Come Back, 36”h x 48”w, oil on canvas © 2008, Anthony Joseph Mezza
Come Back, was meant as a depiction/interpretation of my wife rising up to catch Kathleen’s spirit as it ascends into heaven and out of our world. The doctors and nurses below try desperately to bring my wife back down to earth in a struggle to get the living spirit grounded and the fallen’s spirit into heaven. My wife is screaming out “come back!” to the baby, while the doctors and nurses cry for her to come back.
Although, on the most personal level, this depiction is based on my experience with tragedy, I suspect others will relate, and see their own personal experiences with death, birth and struggle. The end result of these works, as much as they were created for a specific purpose, seem to be open to various interpretations. Much like the interpretation of a poem or musical lyric, the viewer can see and take from it what they will. Whether it is a better understanding of an unknown pain and tragedy, or one in which the viewer can truly relate to, it is in this emotional realm we can all walk together.
Fall, 36”h x 36”w, oil on canvas © 2008, Anthony Joseph Mezza
Where as Come Back depicts my wife’s rise to catch Kathleen's spirit, this painting depicts myself, and the fall of my spirit into a dark and angry place.
Since this work is a combination a various sketches from over the years, I wondered why I would always illustrate my hand so large. Perhaps it was to show myself as the strong father figure, able to handle tragedy for my family and self. Sadly, the reality of that day was the exposure of my frality and weakness in a time of sudden and brutal loss. I did not pass out or literally fall, but internally, my spirit was leveled to the ground.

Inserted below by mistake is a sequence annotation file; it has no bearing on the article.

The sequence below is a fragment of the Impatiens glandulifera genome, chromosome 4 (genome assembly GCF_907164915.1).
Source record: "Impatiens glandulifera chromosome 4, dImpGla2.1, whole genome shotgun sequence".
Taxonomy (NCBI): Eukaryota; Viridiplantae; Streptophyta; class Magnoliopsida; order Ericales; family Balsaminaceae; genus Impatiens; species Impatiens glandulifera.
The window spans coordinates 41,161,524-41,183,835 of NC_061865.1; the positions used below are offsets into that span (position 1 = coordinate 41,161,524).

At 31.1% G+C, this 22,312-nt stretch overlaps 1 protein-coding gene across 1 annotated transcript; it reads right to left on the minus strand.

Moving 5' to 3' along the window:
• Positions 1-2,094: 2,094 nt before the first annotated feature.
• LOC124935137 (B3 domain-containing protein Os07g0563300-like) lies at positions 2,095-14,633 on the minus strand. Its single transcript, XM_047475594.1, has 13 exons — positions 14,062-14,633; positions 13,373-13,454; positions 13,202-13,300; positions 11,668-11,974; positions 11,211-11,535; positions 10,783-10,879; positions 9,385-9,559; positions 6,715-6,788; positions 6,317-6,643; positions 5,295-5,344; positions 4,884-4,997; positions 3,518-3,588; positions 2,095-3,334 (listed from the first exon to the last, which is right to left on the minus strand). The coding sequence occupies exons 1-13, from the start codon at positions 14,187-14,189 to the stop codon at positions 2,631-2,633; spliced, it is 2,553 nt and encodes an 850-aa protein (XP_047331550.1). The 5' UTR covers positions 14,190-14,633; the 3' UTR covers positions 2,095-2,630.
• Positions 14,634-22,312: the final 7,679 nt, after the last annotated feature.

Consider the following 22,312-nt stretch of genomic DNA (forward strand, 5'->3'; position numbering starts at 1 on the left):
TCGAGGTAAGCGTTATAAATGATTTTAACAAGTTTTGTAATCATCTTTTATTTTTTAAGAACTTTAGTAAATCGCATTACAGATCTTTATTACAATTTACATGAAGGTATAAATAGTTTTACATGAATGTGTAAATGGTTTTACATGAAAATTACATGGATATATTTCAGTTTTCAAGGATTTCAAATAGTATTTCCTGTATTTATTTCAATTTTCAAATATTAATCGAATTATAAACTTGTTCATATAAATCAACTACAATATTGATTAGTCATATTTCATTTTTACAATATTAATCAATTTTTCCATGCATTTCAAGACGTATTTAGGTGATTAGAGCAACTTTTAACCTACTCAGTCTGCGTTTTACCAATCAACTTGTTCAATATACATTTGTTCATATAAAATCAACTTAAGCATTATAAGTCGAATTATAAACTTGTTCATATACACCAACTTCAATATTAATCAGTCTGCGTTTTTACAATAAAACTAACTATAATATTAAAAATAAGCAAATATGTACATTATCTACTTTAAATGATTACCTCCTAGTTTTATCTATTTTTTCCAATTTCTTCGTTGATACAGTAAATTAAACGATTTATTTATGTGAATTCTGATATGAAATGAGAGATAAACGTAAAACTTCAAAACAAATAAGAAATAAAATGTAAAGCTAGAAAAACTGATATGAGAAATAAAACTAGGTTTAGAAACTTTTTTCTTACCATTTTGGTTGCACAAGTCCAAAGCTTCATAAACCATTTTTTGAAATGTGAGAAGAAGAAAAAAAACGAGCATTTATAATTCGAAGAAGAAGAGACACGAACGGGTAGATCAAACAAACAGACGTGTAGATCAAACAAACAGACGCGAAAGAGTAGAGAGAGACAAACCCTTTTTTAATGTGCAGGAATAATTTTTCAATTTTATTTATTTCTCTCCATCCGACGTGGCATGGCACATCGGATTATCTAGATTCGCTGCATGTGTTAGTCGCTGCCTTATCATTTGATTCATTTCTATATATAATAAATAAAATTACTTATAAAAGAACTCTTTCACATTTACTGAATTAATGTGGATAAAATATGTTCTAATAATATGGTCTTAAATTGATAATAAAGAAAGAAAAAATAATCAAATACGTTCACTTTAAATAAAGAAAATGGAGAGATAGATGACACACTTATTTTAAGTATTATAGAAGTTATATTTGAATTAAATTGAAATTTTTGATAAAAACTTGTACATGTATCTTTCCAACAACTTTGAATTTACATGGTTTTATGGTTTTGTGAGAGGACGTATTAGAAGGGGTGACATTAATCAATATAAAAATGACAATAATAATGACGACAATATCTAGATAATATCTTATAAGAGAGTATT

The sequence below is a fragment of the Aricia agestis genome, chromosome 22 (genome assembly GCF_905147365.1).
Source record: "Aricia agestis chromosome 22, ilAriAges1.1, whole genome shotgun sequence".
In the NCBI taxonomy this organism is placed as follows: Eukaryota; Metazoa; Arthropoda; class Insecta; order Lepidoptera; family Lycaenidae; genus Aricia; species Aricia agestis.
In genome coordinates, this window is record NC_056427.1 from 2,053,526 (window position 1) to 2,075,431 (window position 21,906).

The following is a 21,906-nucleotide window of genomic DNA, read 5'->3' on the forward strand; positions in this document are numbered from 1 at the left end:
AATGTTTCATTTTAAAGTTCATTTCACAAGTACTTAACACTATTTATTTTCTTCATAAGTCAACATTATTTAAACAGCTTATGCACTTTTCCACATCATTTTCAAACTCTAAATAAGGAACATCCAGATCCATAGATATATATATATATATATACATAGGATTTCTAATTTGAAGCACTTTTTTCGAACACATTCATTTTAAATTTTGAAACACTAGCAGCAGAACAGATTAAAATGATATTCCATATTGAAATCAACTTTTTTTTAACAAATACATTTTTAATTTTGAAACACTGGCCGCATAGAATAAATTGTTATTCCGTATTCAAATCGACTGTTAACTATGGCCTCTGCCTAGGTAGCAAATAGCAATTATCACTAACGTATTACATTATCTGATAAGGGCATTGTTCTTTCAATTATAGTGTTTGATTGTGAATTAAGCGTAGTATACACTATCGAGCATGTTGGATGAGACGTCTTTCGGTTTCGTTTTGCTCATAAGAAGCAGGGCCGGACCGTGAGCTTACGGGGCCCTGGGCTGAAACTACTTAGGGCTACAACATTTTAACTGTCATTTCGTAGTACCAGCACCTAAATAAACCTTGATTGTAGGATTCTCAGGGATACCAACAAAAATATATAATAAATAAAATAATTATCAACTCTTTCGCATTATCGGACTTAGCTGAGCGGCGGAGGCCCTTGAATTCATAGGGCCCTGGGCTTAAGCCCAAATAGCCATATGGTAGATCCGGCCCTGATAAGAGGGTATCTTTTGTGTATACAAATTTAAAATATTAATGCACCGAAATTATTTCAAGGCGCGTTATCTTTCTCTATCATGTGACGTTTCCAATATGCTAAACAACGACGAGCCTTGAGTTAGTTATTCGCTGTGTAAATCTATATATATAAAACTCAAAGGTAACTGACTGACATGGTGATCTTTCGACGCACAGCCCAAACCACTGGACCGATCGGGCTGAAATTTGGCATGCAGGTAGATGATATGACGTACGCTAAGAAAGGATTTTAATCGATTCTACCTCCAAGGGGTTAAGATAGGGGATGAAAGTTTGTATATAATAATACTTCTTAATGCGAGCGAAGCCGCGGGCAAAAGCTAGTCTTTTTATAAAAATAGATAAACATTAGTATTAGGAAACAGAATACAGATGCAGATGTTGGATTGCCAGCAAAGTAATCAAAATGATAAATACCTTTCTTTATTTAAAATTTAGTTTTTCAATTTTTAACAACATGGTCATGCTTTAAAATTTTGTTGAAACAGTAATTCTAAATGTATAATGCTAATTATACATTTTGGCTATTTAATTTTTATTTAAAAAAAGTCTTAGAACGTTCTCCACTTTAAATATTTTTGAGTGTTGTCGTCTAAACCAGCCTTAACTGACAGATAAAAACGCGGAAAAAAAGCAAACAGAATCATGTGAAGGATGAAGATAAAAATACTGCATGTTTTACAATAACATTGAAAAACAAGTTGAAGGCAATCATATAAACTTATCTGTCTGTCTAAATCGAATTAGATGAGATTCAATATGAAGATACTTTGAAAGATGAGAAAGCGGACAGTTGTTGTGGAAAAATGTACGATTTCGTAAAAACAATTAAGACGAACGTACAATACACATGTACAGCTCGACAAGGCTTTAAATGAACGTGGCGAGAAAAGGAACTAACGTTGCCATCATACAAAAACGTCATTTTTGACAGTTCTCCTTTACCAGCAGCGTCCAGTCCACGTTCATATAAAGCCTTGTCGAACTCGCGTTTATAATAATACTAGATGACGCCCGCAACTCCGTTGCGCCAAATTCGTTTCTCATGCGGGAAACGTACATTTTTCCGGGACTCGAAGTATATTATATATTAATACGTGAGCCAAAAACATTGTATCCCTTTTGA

I also remember a fallen green leaf photo attached to our door to designate that a child had passed. The symbol of that leaf, and others, fall from the "sky" as those around me try and pull me back up.
Silent, 36”h x 48”w, oil on canvas © 2008, Anthony Joseph Mezza
This painting was completed on September 3rd, 2008. In my memories of her buriel, I remember a cold surreal day with flashbacks of the delivery. Of doctors and nurses drifting around us as we mourned and prepared ourselves mentally.
Oddly, during her actual delivery, I recall seeing her burial in my mind. I remember thinking that we would soon be at her funeral. Silent is a depiction of both these events, intersecting and overlapping each other.
As with the obvious, and not so obvious interpretations here, what struck me the most after I painted the shadows on the headstone, is that they formed the letter “K”. Perhaps a subconscious tribute to our daughter Kathleen.
Four, 36" x 36", Oil on canvas 2008 Anthony Joseph Mezza
Having the opportunity to witness four deliveries I consider a true blessing. Although one of ours was a still birth, the two healthy births that proceeded it, and the one that followed, crisscross in my mind. "Four" is a tribute to all of them and express my feelings of how they are all connected to one another, mentally, spiritually and lovingly.